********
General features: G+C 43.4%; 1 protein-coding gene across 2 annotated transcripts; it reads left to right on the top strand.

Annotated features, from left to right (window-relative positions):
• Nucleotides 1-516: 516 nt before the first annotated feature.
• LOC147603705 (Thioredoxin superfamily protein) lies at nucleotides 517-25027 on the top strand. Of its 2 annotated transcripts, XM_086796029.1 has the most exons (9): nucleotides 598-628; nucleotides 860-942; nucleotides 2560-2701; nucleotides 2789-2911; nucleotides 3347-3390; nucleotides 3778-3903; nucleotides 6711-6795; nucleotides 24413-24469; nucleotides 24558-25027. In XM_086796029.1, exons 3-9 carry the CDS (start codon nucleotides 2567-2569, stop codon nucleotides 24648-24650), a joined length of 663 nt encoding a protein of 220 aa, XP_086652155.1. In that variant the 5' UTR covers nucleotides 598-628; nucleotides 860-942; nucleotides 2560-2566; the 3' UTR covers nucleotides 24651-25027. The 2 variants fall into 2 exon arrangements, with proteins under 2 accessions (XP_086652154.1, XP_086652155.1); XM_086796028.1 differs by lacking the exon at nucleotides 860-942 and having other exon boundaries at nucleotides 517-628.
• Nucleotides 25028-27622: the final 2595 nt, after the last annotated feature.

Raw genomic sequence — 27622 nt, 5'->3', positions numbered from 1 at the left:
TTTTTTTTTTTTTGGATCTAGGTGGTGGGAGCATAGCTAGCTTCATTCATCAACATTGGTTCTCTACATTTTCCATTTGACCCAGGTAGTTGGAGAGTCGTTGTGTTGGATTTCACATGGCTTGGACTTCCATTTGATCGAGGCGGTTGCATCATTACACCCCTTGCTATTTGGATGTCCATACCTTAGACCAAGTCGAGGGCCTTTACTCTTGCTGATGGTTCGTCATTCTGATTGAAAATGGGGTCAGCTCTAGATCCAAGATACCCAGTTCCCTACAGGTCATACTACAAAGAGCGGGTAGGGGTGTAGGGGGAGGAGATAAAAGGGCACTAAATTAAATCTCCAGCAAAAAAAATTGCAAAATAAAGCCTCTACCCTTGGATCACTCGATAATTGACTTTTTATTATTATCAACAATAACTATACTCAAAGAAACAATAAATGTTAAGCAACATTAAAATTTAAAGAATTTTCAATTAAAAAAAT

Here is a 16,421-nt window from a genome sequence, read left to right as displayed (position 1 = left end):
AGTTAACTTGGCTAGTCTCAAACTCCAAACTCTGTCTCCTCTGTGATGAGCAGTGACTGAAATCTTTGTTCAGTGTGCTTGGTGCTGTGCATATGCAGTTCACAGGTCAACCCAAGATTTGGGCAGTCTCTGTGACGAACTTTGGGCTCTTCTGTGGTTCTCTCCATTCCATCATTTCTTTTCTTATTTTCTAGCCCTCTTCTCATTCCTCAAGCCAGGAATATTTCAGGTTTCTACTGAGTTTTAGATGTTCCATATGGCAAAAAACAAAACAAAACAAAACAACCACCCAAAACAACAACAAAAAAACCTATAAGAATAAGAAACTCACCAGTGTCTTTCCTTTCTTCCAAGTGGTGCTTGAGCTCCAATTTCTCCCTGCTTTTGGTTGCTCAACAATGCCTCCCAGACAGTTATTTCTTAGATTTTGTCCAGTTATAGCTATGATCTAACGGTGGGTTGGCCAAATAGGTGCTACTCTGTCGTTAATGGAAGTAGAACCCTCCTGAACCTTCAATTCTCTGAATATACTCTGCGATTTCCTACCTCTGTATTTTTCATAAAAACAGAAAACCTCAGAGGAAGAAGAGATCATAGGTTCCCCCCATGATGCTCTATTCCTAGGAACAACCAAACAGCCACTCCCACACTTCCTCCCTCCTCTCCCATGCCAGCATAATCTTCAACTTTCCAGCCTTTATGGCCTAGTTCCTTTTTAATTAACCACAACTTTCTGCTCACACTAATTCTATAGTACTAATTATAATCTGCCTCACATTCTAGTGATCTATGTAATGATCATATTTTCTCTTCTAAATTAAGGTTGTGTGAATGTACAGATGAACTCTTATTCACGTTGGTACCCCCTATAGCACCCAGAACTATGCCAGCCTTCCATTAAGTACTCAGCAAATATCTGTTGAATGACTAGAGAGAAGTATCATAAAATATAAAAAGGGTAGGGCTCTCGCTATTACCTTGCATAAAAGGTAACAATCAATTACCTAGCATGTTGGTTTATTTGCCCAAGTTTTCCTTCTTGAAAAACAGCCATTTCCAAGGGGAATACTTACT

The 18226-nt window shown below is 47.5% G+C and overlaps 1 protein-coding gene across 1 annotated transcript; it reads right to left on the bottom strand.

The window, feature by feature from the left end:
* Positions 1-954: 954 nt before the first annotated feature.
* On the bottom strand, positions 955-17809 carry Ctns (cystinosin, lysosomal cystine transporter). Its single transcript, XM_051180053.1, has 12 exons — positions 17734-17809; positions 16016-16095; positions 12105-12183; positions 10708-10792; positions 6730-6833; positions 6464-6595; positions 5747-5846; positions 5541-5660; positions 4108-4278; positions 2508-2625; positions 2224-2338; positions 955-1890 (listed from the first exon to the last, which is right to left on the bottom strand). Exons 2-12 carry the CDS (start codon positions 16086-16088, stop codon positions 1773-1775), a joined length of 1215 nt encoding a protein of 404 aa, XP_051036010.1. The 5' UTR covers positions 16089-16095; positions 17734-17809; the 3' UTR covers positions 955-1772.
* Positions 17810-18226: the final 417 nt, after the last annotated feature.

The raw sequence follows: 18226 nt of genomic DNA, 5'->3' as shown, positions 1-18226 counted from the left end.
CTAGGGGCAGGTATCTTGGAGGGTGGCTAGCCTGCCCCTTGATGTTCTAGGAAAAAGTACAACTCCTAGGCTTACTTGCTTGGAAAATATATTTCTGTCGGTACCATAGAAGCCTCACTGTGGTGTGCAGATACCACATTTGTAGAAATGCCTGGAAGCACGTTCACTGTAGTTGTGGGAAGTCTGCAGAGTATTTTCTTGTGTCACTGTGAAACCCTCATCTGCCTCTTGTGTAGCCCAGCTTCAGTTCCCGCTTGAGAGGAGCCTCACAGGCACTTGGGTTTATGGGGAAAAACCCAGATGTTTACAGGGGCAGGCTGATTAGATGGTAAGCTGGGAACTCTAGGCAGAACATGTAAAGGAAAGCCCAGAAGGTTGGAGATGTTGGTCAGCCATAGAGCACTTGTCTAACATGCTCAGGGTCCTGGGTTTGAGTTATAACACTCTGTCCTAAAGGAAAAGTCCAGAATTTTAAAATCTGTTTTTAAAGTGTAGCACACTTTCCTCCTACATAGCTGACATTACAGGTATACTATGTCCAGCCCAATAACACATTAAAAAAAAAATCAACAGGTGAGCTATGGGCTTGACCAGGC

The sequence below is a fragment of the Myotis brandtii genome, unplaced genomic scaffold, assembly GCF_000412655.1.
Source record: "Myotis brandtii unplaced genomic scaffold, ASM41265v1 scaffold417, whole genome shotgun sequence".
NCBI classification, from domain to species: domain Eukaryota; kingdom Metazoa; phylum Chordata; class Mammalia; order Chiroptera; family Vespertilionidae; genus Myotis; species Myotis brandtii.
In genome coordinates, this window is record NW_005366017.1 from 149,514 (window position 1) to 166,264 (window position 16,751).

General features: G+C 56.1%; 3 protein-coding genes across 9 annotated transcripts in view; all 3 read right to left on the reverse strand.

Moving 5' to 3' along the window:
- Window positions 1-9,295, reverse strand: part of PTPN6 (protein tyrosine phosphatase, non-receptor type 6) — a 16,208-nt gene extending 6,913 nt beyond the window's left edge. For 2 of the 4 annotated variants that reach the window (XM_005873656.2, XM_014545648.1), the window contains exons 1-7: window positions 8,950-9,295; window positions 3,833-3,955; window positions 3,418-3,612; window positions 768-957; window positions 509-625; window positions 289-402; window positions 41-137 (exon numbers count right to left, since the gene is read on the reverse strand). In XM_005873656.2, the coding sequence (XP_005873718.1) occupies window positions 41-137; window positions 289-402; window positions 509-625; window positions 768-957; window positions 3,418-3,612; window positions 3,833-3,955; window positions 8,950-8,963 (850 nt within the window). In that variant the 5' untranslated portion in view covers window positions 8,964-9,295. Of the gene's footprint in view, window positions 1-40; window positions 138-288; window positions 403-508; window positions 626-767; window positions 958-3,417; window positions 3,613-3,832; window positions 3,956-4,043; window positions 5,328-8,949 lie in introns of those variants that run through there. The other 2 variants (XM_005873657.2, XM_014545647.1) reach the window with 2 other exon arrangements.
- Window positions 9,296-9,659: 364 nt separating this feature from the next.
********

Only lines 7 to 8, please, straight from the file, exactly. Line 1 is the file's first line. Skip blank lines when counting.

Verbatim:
TTTTTTTTTTTTTGGATCTAGGTGGTGGGAGCATAGCTAGCTTCATTCATCAACATTGGTTCTCTACATTTTCCATTTGACCCAGGTAGTTGGAGAGTCGTTGTGTTGGATTTCACATGGCTTGGACTTCCATTTGATCGAGGCGGTTGCATCATTACACCCCTTGCTATTTGGATGTCCATACCTTAGACCAAGTCGAGGGCCTTTACTCTTGCTGATGGTTCGTCATTCTGATTGAAAATGGGGTCAGCTCTAGATCCAAGATACCCAGTTCCCTACAGGTCATACTACAAAGAGCGGGTAGGGGTGTAGGGGGAGGAGATAAAAGGGCACTAAATTAAATCTCCAGCAAAAAAAATTGCAAAATAAAGCCTCTACCCTTGGATCACTCGATAATTGACTTTTTATTATTATCAACAATAACTATACTCAAAGAAACAATAAATGTTAAGCAACATTAAAATTTAAAGAATTTTCAATTAAAAAAAT

Here is a 16,421-nt window from a genome sequence, read left to right as displayed (position 1 = left end):